James.qxp Sept Oct 2018 web (2) - Page 4

Georgia’s Lobbyists. . .and Our Diverse Columnists
When the General Assembly convenes every
January and bills are introduced, the spotlight especially shines on Georgia’s lobbyists and governmental
affairs rms representing clients who have an interest
in whether those bills pass, fail or are amended in certain ways. But also remember that legions of Georgia’s
registered lobbyists ply their trade all year long.
Lobbyists provide the grease that helps turn the
wheels of governance regarding public policy issues.
That’s why James annually encourages readers interested in various policy issues to recognize and rank
these hard-working Georgians, many of whom spend
countless hours doing research and presenting their
case before legislators and the public.
A record 9,000-plus ballots were submitted— and
James is the only Georgia media outlet that provides a
Top Lobbyists listing. It’s interesting that a growing
number who are listed effectively utilized social media
to garner votes. At the same time, we’d be remiss if we
didn’t recognize that there are many ne lobbyists
who didn’t make the cut because their votes came up
short or because they didn’t alert friends and colleagues to participate in our annual balloting. So we
hope for even greater participation next year.
By the way, James also features a “Hall of Fame” for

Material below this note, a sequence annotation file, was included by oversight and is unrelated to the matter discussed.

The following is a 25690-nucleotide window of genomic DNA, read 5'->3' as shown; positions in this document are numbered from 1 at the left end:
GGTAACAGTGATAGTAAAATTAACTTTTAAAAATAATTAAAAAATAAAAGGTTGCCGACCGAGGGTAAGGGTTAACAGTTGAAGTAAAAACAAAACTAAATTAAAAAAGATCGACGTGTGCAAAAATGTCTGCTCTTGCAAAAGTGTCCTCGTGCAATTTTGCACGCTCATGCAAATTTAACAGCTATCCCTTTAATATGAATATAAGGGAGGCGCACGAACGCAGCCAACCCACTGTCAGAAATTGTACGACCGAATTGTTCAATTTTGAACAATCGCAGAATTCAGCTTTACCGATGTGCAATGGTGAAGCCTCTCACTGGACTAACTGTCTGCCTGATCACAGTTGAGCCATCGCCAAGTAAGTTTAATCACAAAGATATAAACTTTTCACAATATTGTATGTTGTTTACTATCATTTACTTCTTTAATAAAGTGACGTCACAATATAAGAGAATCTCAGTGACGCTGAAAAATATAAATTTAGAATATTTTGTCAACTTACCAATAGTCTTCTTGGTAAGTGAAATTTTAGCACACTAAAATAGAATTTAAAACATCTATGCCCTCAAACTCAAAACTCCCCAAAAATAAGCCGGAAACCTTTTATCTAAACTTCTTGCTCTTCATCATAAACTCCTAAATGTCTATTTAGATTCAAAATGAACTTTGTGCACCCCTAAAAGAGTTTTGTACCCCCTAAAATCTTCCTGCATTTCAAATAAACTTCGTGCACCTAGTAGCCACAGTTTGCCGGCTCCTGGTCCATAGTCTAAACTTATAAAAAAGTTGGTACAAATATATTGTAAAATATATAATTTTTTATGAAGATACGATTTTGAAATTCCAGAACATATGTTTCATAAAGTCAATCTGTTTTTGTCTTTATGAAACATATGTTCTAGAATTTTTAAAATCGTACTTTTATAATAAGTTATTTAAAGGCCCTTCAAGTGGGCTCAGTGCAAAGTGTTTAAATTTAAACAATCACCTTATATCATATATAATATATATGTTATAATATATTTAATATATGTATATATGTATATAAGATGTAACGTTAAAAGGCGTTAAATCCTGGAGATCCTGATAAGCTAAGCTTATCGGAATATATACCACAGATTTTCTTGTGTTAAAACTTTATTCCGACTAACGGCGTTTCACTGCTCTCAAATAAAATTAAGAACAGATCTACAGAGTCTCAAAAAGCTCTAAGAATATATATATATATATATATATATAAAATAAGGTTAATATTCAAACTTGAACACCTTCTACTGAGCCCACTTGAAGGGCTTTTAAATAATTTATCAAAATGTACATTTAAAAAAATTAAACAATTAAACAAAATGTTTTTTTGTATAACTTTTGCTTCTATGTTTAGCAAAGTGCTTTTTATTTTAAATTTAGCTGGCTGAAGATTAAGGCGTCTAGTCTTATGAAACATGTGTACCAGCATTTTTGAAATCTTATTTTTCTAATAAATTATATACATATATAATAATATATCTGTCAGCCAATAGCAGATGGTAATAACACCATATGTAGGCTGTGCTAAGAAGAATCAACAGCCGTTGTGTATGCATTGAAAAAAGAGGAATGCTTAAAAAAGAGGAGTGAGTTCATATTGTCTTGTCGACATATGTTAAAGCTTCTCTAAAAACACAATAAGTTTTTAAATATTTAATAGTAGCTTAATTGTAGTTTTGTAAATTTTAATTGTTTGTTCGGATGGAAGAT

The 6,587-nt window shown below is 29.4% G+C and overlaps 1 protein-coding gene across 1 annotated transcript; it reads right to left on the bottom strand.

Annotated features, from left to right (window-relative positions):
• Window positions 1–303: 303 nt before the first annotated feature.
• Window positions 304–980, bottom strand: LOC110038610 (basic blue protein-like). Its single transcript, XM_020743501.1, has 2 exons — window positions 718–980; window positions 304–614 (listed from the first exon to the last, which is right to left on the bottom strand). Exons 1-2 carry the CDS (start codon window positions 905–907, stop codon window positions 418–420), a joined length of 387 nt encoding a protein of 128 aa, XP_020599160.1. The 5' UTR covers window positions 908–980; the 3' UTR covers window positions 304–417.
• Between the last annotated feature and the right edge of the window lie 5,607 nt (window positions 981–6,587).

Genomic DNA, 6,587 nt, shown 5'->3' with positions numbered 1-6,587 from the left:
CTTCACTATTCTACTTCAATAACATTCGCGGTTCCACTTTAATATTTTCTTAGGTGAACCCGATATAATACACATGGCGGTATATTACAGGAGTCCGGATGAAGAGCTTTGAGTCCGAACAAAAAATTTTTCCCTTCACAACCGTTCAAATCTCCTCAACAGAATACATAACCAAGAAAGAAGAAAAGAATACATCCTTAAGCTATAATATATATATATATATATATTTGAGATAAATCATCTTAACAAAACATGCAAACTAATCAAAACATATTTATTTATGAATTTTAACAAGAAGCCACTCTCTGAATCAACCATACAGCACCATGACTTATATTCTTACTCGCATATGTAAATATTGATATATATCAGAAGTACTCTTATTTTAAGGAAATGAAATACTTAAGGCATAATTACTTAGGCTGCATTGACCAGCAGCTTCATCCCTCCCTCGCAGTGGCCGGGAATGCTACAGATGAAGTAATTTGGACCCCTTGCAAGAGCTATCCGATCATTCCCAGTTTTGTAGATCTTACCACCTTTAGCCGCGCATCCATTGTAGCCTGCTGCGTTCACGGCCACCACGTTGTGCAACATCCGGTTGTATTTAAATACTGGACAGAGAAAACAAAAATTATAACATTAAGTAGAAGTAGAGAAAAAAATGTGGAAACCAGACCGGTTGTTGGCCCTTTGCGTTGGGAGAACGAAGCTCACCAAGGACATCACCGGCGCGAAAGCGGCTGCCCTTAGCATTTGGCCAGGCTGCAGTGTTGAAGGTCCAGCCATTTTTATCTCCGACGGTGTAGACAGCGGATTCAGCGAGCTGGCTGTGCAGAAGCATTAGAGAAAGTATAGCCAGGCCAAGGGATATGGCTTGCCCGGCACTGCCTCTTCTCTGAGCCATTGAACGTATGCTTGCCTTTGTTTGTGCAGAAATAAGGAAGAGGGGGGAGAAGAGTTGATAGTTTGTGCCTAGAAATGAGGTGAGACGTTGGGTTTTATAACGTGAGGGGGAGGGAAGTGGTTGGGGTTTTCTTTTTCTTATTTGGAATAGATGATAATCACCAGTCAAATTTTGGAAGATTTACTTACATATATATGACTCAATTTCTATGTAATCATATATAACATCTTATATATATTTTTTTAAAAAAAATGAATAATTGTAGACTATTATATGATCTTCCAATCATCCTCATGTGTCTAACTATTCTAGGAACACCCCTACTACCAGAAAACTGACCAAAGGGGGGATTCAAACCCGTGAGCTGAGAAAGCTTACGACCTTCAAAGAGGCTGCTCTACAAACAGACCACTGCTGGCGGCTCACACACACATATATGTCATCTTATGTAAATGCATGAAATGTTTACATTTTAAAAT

longtime professionals who have labored in the government affairs arena. Check out this year’s new inductees!
Special Notes on This Issue
A trend toward greater transparency is being felt in
the world of lobbying because of a few bad actors. The
Atlanta City Council, for example, is considering legislation to force lobbyists to clearly identify themselves
and the companies they represent. Proponents say this
would strengthen ethics and promote transparency—
an initiative prompted by an ongoing federal
bribery/contracting investigation. In this context, veteran journalist John Sugg’s piece on Atlanta city hall
corruption is a must-read.
Ethics watchdogs, regulators and prosecutors
have increasingly begun to scrutinize those who seek
to inuence the purchase of goods and services by
state and local governments. After all, citizens have a
right to know what favors and contributions are lavished on those with political power to award public
contracts by those who seek to win them. Dentons
attorneys Ben Keane and Robert Sills address this
issue— and others— in an instructive column.
Bryan Tyson writes that to advance a candidate or
urge people to vote against an individual, a Georgia
independent committee can spend an unlimited
amount of money in support of that effort— as long
as you disclose donors and avoid coordination with
the campaigns. Our own Matt Towery shares thoughts
on Georgia’s gubernatorial campaign. And former
state legislator Larry Walker goes back in his inimitable “Wayback Machine” to the 1970s about a new
lieutenant governor who met with initial resistance
from the state Senate he was to preside over. The Sage
from Perry then wonders how state senators will react
after November’s election when a new lieutenant governor is sworn in who isn’t “one of them.”
Other column topics range from the economic
impact of The Battery Atlanta in Cobb County to education, transit, healthcare, the oyster industry and the
contributions of Georgia’s philanthropic community.
Also, our CEO Spotlight shines on Egbert Perry— the
epitome of an immigrant who loves this country,
worked to pursue the American dream and is enjoying
immense success.
We hope you enjoy this issue and please email us
with any comments.


Powered by

Full screen Click to read
Paperturn flip book viewer
Download as PDF
Shopping cart
Full screen
Exit full screen